We had a list – actually, we had three lists. Accepted. Rejected. Waitlisted.
The rejected list was small, but took a huge weight off of my chest – I didn’t have to think about moving to any of those new places. Whew.
The accepted list was longer, and looking at it sometimes felt like staring into a black hole. My brain would go fuzzy, like TV static. Some of the schools on the list were a plane ride away, some were a few hours by car, one was even in the same city where we already lived. It did not matter. I started to think about how my life would change when [REDACTED] started his “1L” and I could feel the anxiety pressing down on my chest.
The Waitlist was the douzy. Not just because it was the longest list, but because it contained so many emotions. Hope, uncertainty, despair. It felt like the whole world was riding on that stupid list.
[REDACTED] and my dream school was on The Waitlist.
His dream because it ranked highly, had high employment rates, all the right percentiles – the numbers, the facts, the figures were high. My dream school because it meant not having to move – the emotions (for me) were high. I could, at least in daydreams, keep my dream job – stay at that perfect place with its great people and awesome work.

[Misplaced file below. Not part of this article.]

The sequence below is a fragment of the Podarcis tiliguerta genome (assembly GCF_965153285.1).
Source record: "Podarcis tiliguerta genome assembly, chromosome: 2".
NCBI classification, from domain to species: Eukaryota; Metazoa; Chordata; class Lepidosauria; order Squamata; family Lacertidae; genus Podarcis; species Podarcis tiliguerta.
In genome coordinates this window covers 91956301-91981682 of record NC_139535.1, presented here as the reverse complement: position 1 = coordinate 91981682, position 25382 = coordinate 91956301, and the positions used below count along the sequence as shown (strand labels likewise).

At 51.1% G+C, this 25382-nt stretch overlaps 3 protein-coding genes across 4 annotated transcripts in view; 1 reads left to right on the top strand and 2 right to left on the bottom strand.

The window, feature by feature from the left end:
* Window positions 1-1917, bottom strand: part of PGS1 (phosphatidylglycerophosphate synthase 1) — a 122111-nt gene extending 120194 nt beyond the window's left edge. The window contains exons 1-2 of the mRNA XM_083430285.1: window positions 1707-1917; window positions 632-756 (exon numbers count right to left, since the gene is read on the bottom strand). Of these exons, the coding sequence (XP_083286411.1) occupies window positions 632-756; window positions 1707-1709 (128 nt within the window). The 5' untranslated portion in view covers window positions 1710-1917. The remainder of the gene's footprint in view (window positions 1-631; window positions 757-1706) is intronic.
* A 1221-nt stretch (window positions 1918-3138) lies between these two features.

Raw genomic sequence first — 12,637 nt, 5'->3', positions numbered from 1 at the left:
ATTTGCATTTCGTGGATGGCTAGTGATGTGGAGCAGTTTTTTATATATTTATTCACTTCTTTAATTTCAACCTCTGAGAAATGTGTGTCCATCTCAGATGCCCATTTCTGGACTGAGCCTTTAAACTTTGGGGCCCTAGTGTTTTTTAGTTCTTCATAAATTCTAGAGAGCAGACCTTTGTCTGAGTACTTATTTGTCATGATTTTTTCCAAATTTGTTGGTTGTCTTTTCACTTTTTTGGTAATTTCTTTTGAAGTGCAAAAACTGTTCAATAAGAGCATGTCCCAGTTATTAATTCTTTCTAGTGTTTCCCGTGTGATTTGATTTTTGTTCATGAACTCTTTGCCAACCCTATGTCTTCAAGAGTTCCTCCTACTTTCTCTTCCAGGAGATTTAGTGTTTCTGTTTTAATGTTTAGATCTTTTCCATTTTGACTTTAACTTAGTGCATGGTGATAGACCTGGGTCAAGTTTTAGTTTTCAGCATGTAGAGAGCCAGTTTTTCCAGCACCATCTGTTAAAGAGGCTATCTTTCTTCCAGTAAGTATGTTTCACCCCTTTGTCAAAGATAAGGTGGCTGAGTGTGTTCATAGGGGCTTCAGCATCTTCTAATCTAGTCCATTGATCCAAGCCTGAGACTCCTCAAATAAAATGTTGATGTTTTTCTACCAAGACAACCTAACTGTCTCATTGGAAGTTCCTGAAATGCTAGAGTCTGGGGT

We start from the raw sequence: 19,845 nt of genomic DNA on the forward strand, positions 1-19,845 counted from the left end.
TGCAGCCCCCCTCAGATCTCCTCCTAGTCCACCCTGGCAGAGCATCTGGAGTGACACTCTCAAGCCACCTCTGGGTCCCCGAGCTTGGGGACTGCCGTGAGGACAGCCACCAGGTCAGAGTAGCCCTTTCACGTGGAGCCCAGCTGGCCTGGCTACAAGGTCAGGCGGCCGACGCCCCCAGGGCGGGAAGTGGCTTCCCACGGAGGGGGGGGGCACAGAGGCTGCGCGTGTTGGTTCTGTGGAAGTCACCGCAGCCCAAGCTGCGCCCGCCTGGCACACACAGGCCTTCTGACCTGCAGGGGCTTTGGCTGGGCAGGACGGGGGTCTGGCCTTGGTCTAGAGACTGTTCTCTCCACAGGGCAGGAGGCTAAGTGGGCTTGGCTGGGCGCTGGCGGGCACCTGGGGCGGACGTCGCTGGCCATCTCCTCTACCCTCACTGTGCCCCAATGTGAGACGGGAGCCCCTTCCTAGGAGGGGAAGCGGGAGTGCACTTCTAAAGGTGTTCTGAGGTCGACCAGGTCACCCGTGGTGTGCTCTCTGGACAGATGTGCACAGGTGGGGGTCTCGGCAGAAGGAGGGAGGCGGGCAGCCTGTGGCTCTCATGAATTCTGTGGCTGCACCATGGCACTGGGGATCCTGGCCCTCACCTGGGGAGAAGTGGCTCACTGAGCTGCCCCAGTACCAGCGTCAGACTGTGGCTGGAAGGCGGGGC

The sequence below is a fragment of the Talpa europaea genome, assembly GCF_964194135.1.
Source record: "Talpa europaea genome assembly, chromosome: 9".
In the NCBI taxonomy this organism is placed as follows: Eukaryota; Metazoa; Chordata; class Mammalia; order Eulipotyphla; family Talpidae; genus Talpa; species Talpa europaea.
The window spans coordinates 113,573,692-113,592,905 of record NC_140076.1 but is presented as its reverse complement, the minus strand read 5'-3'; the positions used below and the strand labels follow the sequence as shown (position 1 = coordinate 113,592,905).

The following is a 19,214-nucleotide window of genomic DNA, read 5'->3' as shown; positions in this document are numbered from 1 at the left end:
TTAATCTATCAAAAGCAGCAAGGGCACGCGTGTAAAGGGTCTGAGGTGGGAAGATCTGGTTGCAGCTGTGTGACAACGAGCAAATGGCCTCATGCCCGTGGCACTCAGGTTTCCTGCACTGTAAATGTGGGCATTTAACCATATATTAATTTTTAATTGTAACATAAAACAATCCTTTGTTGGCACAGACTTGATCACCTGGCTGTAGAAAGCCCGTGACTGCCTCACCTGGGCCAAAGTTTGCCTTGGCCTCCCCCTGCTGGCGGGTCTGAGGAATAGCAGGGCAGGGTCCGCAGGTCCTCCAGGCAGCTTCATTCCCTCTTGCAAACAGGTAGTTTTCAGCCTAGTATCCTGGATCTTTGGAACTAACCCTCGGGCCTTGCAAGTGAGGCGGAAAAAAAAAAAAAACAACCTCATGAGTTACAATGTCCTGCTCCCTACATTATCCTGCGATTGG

The waiting was hard. Especially when you have family, friends, and co-workers checking in, asking if you’ve heard anything, asking when you’ll hear anything, and you don’t know.
You don’t know.
You don’t know.
The easiest thing for me to do while we waited was to sink into my warm fuzzy blanket of denial.
No decisions had been made, and no decisions needed to be made.
It was just a waiting game, and if we waited long enough maybe the waitlist would suddenly update and that dream school would become our new reality. Or, maybe [REDACTED] would come home and say “Nevermind law school! I want to be a [insert stable, well-paying, health-insurance-providing, nearby career path here.]”
That isn’t what happened, and it didn’t make our decisions any easier.
Neither did denial. Surprise. My blanket of denial was a wolf in sheep’s clothing.